Kenneth R. Lench, the chief of the structured and new products unit at the SECs division of enforcement, is leaving at the end of the month.
A 23-year veteran of the Enforcement Division, Lench headed the unit since it was established in 2010, in the aftermath of the financial crisis. The unit, which is composed of 45 staff members, is charged with investigating complex financial instruments like asset-backed and derivative securities.
In Lenchs three years at the helm, his office issued a number of enforcement actions against financial services firms related to collateralized debt obligations and residential mortgage-backed securities, filing cases against Goldman Sachs, Citigroup, JPMorgan Chase and Credit Suisse, among others. Through these measures, the unit recovered about $1.7 billion for affected investors, according to the SEC's announcement on Tuesday.
Kens determination to always seek the right answers and his devotion to protecting investors by working tirelessly with his staff and colleagues made everyone around him better, George S. Canellos, co-director of the SECs Division of Enforcement, said in a statement. The enforcement division is stronger today because of Kens unwavering leadership.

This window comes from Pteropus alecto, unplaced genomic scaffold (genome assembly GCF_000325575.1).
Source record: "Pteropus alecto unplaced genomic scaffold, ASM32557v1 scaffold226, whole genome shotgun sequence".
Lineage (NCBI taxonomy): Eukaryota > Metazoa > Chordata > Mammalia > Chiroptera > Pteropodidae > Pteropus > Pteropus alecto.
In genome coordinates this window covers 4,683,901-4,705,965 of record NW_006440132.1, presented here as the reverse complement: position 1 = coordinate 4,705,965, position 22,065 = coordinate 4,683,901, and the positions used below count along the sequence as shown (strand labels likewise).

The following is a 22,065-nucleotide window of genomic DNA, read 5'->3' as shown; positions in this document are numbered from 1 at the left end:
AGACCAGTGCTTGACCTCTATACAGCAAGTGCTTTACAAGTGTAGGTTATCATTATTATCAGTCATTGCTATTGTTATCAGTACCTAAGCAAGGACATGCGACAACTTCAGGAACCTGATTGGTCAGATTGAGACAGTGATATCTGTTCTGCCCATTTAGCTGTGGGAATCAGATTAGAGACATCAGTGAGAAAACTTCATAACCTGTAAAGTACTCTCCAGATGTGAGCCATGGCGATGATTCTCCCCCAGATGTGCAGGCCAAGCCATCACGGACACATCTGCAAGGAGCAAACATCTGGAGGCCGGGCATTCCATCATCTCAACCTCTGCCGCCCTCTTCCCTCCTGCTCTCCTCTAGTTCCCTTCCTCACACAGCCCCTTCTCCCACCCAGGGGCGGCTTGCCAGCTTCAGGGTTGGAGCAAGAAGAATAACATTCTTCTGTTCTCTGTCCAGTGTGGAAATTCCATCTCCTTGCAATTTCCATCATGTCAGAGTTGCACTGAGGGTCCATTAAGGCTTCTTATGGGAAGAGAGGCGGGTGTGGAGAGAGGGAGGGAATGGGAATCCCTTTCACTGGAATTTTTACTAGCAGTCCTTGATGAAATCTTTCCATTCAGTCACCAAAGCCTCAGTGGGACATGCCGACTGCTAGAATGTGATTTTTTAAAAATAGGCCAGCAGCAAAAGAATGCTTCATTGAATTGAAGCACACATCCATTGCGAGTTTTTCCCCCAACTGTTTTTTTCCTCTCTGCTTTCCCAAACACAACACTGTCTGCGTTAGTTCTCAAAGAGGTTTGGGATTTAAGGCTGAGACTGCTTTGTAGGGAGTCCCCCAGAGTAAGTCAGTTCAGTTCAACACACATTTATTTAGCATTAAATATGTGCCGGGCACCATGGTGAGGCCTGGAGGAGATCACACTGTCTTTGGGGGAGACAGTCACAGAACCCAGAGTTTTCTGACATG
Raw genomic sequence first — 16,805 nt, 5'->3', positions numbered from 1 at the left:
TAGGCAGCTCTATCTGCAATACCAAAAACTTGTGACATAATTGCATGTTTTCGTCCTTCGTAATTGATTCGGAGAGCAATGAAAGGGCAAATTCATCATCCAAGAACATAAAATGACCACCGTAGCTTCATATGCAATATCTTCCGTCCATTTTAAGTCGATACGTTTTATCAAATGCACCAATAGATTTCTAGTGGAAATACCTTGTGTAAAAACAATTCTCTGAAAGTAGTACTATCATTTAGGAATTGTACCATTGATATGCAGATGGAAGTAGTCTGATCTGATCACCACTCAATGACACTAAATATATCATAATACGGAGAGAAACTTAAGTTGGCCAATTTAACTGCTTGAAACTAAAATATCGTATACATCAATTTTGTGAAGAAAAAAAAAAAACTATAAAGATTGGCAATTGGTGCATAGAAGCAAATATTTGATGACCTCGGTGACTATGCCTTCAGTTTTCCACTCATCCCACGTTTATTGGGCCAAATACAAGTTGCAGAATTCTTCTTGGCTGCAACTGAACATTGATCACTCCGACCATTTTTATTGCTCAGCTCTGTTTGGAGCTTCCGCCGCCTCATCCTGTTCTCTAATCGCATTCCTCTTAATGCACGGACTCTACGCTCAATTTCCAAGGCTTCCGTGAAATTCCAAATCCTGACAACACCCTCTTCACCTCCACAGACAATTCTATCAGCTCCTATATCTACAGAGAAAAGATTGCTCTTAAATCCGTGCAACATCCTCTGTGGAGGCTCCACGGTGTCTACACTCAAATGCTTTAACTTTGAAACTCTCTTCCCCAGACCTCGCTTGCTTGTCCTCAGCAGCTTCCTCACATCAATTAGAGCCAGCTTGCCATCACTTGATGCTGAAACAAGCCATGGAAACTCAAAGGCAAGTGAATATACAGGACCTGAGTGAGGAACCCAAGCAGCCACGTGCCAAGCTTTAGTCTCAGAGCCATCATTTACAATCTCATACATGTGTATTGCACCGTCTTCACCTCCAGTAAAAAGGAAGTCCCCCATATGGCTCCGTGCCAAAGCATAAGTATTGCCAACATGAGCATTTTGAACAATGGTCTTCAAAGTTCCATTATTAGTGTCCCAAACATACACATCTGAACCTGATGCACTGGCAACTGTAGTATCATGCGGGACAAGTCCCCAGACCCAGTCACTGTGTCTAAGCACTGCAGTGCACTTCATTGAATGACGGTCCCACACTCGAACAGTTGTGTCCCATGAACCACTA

Lench joined the SEC's enforcement division as a staff attorney in 1990. Named assistant director in 2004, he led a number of investigations into accounting, financial and hedge fund fraud, as well as violations of the Foreign Corrupt Practices Act, securing settlements with Ernst & Young and Bally Total Fitness, among others.
Deputy chief Reid A. Muoio will head the structured and new products unit on an interim basis until Lenchs permanent successor is named.
It has been a privilege to lead such a talented and dedicated team of professionals committed to uncovering wrongdoing in our securities markets, said Lench, who is leaving to join the private sector. I am fortunate to have had the opportunity to work on significant and challenging cases on behalf of our nations investors.